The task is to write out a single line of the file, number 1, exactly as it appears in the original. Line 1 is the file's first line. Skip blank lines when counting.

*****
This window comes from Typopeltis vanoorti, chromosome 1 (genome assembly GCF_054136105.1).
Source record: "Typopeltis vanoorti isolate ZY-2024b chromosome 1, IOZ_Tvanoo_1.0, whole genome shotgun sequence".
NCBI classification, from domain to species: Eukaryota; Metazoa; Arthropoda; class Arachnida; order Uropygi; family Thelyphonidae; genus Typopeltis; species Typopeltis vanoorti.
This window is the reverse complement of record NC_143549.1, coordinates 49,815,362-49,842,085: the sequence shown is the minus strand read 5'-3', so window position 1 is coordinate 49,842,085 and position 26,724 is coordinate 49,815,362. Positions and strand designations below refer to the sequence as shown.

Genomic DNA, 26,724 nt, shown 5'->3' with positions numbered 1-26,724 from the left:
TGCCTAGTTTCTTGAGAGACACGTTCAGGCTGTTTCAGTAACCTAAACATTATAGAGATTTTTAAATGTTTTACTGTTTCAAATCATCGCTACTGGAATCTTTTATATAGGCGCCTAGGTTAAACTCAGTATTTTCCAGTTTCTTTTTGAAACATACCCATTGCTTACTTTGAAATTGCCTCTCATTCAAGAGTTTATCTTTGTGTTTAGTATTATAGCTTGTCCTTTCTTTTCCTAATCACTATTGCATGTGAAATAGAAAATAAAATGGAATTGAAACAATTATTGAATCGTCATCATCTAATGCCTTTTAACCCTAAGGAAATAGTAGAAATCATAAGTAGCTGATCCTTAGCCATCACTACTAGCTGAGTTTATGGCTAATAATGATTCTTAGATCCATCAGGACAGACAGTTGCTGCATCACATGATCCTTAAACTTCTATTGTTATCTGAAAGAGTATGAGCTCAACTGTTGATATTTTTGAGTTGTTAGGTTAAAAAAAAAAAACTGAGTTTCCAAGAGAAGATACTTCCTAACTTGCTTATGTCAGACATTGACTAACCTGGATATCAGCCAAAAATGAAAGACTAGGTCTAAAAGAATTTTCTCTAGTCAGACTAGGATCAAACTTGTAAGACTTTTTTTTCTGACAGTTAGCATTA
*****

This window comes from Typopeltis vanoorti, chromosome 1 (genome assembly GCF_054136105.1).